On June 25, 2021, the U.S. Food and Drug Administration added a warning to the Pfizer and Moderna patient fact sheets. These COVID-19 vaccines carry a very low risk of myocarditis and pericarditis, which cause inflammation of the heart or the tissue surrounding the heart. Cases usually occur in patients under 30 following the second dose. The CDC continues to recommend full COVID-19 vaccination as the benefits outweigh the risk of COVID-19 infection and its complications (hospitalization, severe illness, long-term health problems, and death). According to the CDC, “most patients with myocarditis and pericarditis who received care responded well to treatment and rest and quickly felt better.”
How can I get a new COVID-19 vaccination card if mine is lost?
Washington state allows you to safely access your official vaccination record online through the MyIR website or MyIR mobile app. Once registered, you can access proof of COVID-19 vaccination, as well as childhood immunization information, for you and your children. Alternately, you may request a printed version of your immunization record from your clinician’s office.
To access and share proof of vaccination or a negative COVID-19 test with increased privacy, consider using MyChart. MyChart helps patients generate a personal QR code to keep on their smart device. Learn how at mychart.com/covid.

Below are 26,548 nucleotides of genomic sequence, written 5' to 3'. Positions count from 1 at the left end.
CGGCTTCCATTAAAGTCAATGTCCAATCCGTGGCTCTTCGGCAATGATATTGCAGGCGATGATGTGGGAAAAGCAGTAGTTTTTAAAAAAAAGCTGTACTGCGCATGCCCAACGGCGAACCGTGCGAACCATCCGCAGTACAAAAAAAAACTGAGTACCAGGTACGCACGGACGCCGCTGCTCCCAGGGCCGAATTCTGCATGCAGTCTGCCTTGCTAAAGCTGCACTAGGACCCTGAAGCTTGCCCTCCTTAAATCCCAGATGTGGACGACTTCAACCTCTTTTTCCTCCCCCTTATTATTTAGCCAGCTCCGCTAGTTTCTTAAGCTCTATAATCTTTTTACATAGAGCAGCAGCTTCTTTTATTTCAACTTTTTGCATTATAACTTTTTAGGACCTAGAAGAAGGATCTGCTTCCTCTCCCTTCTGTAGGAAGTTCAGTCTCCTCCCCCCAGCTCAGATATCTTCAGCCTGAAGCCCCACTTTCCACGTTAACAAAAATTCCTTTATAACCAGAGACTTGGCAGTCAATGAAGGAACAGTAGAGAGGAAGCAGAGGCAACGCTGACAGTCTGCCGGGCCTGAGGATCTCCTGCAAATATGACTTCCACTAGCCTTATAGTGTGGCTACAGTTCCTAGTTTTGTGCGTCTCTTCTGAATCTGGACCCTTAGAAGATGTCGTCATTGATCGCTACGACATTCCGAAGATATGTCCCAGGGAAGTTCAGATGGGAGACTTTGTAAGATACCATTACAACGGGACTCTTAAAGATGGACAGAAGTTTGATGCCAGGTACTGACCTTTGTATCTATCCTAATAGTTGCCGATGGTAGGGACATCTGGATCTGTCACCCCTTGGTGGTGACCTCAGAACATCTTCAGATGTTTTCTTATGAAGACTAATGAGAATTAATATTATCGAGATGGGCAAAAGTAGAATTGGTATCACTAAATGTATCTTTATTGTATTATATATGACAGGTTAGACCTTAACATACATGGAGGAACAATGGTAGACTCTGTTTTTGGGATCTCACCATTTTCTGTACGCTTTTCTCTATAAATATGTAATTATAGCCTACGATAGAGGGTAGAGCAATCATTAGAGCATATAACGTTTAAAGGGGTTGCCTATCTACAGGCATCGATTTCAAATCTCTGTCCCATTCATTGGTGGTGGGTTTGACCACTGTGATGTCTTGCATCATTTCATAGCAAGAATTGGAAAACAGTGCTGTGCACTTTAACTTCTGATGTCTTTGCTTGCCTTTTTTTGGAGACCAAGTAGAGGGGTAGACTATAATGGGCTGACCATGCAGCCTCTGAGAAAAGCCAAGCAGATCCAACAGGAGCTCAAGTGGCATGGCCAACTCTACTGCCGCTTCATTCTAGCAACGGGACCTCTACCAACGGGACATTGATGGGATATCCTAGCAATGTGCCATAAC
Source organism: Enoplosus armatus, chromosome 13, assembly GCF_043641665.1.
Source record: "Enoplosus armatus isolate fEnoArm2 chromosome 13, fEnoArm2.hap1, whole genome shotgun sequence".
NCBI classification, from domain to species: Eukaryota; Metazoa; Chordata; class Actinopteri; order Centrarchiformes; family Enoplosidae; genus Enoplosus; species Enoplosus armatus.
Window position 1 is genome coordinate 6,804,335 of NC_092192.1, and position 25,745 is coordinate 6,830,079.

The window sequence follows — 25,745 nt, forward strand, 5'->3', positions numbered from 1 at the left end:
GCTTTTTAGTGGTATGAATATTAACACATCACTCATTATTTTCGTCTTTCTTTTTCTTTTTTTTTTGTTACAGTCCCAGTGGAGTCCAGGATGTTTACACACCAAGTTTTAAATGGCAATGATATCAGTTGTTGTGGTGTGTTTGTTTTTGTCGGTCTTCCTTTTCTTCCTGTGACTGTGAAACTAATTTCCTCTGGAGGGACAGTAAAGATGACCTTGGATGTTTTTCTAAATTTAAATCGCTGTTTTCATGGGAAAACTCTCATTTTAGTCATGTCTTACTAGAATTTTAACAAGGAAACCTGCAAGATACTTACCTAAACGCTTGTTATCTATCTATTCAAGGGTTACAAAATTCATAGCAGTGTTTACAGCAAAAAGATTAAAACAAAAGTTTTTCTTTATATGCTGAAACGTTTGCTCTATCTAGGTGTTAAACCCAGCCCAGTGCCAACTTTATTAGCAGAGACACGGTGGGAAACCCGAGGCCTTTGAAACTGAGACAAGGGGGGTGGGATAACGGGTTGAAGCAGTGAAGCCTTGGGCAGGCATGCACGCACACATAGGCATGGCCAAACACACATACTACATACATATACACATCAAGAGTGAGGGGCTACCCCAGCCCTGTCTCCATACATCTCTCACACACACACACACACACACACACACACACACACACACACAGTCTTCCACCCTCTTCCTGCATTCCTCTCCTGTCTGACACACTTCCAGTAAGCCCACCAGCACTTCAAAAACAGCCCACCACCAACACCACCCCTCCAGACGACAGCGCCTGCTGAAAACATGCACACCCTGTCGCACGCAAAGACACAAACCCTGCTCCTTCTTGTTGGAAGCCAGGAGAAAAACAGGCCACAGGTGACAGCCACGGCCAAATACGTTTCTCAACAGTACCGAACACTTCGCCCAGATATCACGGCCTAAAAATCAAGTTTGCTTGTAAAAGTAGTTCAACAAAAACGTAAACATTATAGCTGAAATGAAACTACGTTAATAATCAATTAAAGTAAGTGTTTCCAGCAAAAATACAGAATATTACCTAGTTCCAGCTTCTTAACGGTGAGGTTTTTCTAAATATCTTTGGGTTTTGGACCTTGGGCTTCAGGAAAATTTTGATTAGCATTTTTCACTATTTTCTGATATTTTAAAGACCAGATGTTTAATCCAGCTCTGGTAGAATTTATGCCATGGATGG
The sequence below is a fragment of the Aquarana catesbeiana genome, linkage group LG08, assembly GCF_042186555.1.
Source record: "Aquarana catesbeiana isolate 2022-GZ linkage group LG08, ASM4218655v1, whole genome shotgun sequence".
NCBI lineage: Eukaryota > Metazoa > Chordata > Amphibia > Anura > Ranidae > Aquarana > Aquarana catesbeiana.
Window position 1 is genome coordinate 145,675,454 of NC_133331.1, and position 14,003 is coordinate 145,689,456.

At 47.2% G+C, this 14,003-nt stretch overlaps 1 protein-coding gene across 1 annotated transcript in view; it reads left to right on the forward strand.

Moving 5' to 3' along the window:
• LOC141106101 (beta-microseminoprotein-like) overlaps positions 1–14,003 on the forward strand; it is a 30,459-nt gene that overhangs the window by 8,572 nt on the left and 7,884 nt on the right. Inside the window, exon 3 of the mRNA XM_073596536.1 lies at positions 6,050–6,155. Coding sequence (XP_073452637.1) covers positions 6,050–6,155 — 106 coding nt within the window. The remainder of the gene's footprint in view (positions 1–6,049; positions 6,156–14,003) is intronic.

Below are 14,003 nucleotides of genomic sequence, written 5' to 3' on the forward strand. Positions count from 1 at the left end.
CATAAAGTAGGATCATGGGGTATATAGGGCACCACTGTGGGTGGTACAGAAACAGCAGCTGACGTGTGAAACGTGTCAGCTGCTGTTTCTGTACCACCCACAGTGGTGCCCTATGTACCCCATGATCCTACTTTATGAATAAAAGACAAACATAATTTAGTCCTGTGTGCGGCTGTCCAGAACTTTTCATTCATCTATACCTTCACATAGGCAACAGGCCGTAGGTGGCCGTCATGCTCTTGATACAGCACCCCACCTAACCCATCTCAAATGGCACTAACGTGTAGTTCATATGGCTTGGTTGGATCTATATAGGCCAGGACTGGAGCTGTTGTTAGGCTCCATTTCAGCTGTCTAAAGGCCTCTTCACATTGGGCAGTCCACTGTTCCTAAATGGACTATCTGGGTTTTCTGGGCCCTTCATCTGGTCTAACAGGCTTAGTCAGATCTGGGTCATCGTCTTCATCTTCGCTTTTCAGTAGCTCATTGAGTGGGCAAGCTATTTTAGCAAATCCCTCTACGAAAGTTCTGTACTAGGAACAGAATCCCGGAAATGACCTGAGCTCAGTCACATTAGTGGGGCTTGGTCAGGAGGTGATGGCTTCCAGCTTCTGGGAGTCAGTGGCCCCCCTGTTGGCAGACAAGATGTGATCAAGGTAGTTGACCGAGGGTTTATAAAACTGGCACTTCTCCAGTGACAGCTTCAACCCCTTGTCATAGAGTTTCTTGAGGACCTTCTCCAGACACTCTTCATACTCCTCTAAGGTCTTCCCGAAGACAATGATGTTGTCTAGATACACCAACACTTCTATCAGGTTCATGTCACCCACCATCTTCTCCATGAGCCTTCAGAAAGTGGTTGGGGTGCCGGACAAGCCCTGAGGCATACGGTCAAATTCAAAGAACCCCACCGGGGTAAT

May I get the flu shot and a booster dose at the same time?
Yes, it’s safe to get both vaccines at the same time—and in the same arm if you wish. Your immune system is smart and knows how to respond to both shots. Most childhood vaccines are given in groups, so it’s a very common practice.
Are boosters safe and effective?
Yes. Hundreds of millions of doses of the original mNRA have been safely given around the globe. Boosters are modeled after the original vaccine. This means that they have a similar safety profile and side effects. Boosters increase people’s antibody levels, helping prevent COVID-19 infection and providing robust protection against severe disease and hospitalization.
For the safety of patients, visitors, and staff, Vancouver Clinic asks that any support person you bring to your appointment is in good health (no fever, sneezing, coughing, or runny nose).